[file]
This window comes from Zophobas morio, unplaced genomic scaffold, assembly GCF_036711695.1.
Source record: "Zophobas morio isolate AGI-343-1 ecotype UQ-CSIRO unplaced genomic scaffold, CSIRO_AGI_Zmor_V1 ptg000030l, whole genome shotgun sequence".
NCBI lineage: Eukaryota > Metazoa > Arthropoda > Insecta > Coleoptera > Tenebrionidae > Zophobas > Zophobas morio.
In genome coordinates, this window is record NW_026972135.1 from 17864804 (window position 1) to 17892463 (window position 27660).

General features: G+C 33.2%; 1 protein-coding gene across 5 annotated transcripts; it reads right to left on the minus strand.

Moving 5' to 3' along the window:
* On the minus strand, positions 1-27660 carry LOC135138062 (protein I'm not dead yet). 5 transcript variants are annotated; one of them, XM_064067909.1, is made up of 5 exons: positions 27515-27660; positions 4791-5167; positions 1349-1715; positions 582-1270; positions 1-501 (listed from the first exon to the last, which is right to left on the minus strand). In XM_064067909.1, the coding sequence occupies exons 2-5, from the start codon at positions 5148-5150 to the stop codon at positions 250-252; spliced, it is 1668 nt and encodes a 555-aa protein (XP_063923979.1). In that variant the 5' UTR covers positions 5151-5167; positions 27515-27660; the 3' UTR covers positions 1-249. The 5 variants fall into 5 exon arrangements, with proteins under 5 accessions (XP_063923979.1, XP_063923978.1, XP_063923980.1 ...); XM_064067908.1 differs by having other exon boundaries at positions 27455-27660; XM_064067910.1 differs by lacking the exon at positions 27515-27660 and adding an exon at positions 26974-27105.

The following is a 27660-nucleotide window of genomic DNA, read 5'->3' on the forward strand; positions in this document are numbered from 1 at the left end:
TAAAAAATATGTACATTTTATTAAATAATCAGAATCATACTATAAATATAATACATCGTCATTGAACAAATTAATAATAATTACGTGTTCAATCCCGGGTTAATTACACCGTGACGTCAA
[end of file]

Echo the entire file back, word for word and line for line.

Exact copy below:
This window comes from Zophobas morio, unplaced genomic scaffold, assembly GCF_036711695.1.
Source record: "Zophobas morio isolate AGI-343-1 ecotype UQ-CSIRO unplaced genomic scaffold, CSIRO_AGI_Zmor_V1 ptg000030l, whole genome shotgun sequence".
NCBI lineage: Eukaryota > Metazoa > Arthropoda > Insecta > Coleoptera > Tenebrionidae > Zophobas > Zophobas morio.
In genome coordinates, this window is record NW_026972135.1 from 17864804 (window position 1) to 17892463 (window position 27660).

General features: G+C 33.2%; 1 protein-coding gene across 5 annotated transcripts; it reads right to left on the minus strand.

Moving 5' to 3' along the window:
* On the minus strand, positions 1-27660 carry LOC135138062 (protein I'm not dead yet). 5 transcript variants are annotated; one of them, XM_064067909.1, is made up of 5 exons: positions 27515-27660; positions 4791-5167; positions 1349-1715; positions 582-1270; positions 1-501 (listed from the first exon to the last, which is right to left on the minus strand). In XM_064067909.1, the coding sequence occupies exons 2-5, from the start codon at positions 5148-5150 to the stop codon at positions 250-252; spliced, it is 1668 nt and encodes a 555-aa protein (XP_063923979.1). In that variant the 5' UTR covers positions 5151-5167; positions 27515-27660; the 3' UTR covers positions 1-249. The 5 variants fall into 5 exon arrangements, with proteins under 5 accessions (XP_063923979.1, XP_063923978.1, XP_063923980.1 ...); XM_064067908.1 differs by having other exon boundaries at positions 27455-27660; XM_064067910.1 differs by lacking the exon at positions 27515-27660 and adding an exon at positions 26974-27105.

The following is a 27660-nucleotide window of genomic DNA, read 5'->3' on the forward strand; positions in this document are numbered from 1 at the left end:
TAAAAAATATGTACATTTTATTAAATAATCAGAATCATACTATAAATATAATACATCGTCATTGAACAAATTAATAATAATTACGTGTTCAATCCCGGGTTAATTACACCGTGACGTCAA